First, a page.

This test measures the levels of hemoglobin in the blood. Hemoglobin is a complex protein found in red blood cells. It carries oxygen to the body's organs and tissues from the lungs. It also transports carbon dioxide from the body back to the lungs.
What is Hemoglobin/Haemoglobin?
A hemoglobin test is one amongst many tests that may be used to monitor or diagnose a condition called anemia. In anemia, the blood may either lack enough healthy red blood cells or enough quantity of hemoglobin. This test may also be used to monitor or diagnose a condition known as polycythemia, a rare type of blood cancer.
Why this test is performed?
This test may also be performed as part of a complete blood count test panel to monitor the overall health of an individual. Your doctor may advise you to undergo this test if you experience signs and symptoms such as weakness, fatigue, shortness of breath, headache, dizziness, pale skin, cold hands and feet, etc. These are some of the common signs and symptoms which may be associated with anemia or polycythemia.
You may be advised to undergo this test if you are pregnant, have a family history of anemia, are suffering from an infection, have had blood loss after surgery, are suffering from heavy and prolonged menstrual bleeding, etc.
If you have a family history of anemia, your doctor may ask you to perform this test on a 6-monthly basis or a yearly basis. Anemic patients should perform this test on a regular basis, as instructed by the doctor.
Inform your doctor if you are on any medications, have any allergies or underlying medical conditions before your Hb. Your doctor will give specific instructions depending on your condition on how to prepare for Hb.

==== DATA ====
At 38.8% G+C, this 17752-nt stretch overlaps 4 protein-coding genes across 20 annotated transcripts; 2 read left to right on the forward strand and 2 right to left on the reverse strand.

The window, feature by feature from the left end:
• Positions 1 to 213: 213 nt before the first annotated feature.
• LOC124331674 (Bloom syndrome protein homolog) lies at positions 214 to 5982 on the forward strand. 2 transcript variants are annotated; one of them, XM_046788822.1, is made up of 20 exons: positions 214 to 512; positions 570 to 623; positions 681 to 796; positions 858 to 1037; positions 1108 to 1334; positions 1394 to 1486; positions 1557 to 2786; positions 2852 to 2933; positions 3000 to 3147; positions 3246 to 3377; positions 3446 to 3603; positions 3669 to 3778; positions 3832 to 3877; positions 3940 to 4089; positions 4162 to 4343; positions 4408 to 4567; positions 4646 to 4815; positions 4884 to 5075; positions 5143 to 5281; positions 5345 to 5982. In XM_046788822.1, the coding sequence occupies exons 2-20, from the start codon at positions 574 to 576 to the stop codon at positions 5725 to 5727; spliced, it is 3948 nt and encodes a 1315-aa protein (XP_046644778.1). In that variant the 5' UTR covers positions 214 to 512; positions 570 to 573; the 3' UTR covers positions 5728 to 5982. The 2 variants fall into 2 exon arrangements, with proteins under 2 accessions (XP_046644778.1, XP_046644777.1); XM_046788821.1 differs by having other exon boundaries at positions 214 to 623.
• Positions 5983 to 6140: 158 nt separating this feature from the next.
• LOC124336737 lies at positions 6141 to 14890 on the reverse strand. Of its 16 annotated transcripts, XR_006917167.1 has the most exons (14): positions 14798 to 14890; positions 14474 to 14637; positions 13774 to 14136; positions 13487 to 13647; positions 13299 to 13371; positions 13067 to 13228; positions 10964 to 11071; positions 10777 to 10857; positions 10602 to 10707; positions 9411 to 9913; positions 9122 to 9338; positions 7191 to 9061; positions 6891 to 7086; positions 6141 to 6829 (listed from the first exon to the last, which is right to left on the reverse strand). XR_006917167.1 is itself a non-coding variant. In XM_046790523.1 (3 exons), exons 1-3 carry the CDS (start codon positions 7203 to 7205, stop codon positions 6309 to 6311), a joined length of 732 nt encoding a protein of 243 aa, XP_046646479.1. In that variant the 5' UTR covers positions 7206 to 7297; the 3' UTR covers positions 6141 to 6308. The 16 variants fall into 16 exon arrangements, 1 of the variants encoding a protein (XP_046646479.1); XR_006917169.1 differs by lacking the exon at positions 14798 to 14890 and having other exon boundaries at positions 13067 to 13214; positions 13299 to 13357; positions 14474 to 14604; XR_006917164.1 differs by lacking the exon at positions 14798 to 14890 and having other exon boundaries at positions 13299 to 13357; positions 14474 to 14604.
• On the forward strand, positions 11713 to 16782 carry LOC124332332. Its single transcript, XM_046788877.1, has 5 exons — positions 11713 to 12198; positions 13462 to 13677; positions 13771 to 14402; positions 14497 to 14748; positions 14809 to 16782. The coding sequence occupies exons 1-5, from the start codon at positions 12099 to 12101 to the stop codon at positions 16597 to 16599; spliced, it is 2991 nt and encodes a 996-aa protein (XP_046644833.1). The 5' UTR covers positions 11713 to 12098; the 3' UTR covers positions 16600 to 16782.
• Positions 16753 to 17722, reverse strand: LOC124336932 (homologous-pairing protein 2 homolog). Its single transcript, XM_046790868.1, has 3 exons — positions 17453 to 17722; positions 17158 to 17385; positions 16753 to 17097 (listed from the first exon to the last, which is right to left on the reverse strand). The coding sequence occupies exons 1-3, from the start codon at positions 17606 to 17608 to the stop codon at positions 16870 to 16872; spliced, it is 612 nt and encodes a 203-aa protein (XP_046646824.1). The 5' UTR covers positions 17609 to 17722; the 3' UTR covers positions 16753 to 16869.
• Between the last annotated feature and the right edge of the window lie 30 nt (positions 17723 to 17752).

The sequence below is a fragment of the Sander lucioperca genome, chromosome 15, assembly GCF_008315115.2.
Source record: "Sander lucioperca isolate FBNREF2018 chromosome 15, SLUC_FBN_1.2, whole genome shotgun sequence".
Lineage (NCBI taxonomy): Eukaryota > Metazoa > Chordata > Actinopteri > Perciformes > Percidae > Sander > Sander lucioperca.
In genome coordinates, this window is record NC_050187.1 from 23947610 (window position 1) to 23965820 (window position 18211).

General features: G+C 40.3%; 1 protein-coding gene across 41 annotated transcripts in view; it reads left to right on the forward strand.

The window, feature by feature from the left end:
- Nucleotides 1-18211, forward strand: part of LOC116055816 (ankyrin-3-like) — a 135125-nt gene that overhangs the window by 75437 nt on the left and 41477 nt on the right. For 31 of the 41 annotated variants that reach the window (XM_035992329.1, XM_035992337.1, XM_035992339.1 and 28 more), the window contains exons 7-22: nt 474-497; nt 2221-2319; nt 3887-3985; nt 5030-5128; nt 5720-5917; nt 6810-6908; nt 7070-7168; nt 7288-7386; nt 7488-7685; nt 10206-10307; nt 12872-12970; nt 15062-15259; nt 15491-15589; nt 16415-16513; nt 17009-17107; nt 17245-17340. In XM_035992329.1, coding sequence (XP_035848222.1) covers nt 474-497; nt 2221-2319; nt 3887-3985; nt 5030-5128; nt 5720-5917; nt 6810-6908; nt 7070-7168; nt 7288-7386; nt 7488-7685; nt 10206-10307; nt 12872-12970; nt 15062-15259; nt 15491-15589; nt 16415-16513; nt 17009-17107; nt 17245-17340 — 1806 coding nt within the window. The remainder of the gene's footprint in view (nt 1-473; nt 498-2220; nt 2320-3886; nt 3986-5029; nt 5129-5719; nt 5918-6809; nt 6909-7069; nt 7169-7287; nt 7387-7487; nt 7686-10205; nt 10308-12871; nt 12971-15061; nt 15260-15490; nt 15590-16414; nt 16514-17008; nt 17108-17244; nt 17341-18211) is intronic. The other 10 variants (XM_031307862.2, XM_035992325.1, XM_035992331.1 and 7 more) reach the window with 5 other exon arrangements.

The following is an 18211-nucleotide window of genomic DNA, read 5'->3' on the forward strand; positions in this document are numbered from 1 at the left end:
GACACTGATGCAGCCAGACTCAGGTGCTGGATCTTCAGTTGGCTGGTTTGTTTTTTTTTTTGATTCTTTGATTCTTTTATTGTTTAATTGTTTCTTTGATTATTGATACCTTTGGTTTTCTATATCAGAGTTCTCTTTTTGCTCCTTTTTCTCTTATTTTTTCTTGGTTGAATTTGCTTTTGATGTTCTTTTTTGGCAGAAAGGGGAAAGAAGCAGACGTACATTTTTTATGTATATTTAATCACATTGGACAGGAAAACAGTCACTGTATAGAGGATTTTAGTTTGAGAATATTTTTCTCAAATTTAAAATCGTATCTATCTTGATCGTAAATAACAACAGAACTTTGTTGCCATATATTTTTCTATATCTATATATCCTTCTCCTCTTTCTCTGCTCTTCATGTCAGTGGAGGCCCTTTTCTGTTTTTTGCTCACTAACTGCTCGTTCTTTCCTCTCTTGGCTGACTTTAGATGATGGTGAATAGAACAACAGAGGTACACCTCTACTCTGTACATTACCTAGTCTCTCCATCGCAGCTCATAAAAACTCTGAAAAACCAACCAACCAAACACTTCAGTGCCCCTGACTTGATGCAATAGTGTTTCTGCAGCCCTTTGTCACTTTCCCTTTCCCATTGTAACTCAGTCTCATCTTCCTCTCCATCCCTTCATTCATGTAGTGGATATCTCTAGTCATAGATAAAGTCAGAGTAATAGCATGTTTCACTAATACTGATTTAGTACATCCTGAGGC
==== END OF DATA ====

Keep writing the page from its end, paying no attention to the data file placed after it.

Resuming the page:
No specific preparation is necessary for this test. However, if it is performed along with other blood tests, you may need to fast (not eat or drink) for several hours.
If the test result falls in the normal reference range, you have an adequate level of hemoglobin and hence, no medical intervention is necessary.
Low levels of hemoglobin in the blood may indicate different types of anemia such as iron deficiency anemia, sickle cell anemia, etc. Some medical conditions such as hypothyroidism, splenomegaly (an enlarged spleen), leukemia (a type of blood cancer), chronic kidney disease, internal bleeding due to a stomach ulcer, stomach or colon cancer, etc. may also cause low hemoglobin levels. Deficiency of iron, vitamin B-12, and folic acid; recent blood donations; heavy prolonged menstrual bleeding, etc. may also result in low levels of hemoglobin in the blood.
High levels of hemoglobin in the blood may indicate a condition called polycythemia, a type of cancer where the bone marrow produces too many red blood cells. Medical conditions such as heart or lung diseases, dehydration, etc. may result in higher levels of hemoglobin. Individuals staying at higher altitudes, undergoing strenuous exercise, or individuals who are heavy smokers may also have higher levels of hemoglobin.
If you have higher or lower than normal levels of hemoglobin, consult your doctor for further instructions. Based on the test results, your doctor may advise appropriate medical treatments, lifestyle modifications, or further diagnostic tests.
|MALE||All age groups||13.8-17.2 gm/dl|
|FEMALE||All age groups||12.5-15.1g/dl|